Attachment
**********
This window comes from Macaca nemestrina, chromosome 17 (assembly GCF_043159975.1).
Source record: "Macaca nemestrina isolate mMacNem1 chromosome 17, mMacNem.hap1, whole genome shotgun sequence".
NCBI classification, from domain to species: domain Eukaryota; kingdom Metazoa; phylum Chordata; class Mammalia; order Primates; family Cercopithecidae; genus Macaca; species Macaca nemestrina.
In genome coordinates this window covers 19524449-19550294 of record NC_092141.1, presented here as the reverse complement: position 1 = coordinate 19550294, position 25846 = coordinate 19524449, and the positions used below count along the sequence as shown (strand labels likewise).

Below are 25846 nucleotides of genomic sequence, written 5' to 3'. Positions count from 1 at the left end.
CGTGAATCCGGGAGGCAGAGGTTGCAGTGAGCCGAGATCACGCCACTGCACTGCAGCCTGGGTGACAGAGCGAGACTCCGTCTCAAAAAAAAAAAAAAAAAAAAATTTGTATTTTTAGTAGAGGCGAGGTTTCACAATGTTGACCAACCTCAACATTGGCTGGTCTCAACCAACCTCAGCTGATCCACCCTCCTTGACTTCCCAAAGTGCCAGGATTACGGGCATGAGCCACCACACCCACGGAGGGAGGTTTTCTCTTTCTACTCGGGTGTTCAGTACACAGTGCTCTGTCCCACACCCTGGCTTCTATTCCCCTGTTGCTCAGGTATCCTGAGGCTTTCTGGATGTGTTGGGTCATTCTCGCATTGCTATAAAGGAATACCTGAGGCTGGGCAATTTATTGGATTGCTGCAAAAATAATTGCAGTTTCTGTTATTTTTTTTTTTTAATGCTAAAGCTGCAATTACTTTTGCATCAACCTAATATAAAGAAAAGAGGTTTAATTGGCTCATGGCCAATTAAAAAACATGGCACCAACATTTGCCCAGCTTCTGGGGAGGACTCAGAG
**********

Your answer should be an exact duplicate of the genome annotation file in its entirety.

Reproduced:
This window comes from Macaca nemestrina, chromosome 17 (assembly GCF_043159975.1).
Source record: "Macaca nemestrina isolate mMacNem1 chromosome 17, mMacNem.hap1, whole genome shotgun sequence".
NCBI classification, from domain to species: domain Eukaryota; kingdom Metazoa; phylum Chordata; class Mammalia; order Primates; family Cercopithecidae; genus Macaca; species Macaca nemestrina.
In genome coordinates this window covers 19524449-19550294 of record NC_092141.1, presented here as the reverse complement: position 1 = coordinate 19550294, position 25846 = coordinate 19524449, and the positions used below count along the sequence as shown (strand labels likewise).

Below are 25846 nucleotides of genomic sequence, written 5' to 3'. Positions count from 1 at the left end.
CGTGAATCCGGGAGGCAGAGGTTGCAGTGAGCCGAGATCACGCCACTGCACTGCAGCCTGGGTGACAGAGCGAGACTCCGTCTCAAAAAAAAAAAAAAAAAAAAATTTGTATTTTTAGTAGAGGCGAGGTTTCACAATGTTGACCAACCTCAACATTGGCTGGTCTCAACCAACCTCAGCTGATCCACCCTCCTTGACTTCCCAAAGTGCCAGGATTACGGGCATGAGCCACCACACCCACGGAGGGAGGTTTTCTCTTTCTACTCGGGTGTTCAGTACACAGTGCTCTGTCCCACACCCTGGCTTCTATTCCCCTGTTGCTCAGGTATCCTGAGGCTTTCTGGATGTGTTGGGTCATTCTCGCATTGCTATAAAGGAATACCTGAGGCTGGGCAATTTATTGGATTGCTGCAAAAATAATTGCAGTTTCTGTTATTTTTTTTTTTTAATGCTAAAGCTGCAATTACTTTTGCATCAACCTAATATAAAGAAAAGAGGTTTAATTGGCTCATGGCCAATTAAAAAACATGGCACCAACATTTGCCCAGCTTCTGGGGAGGACTCAGAG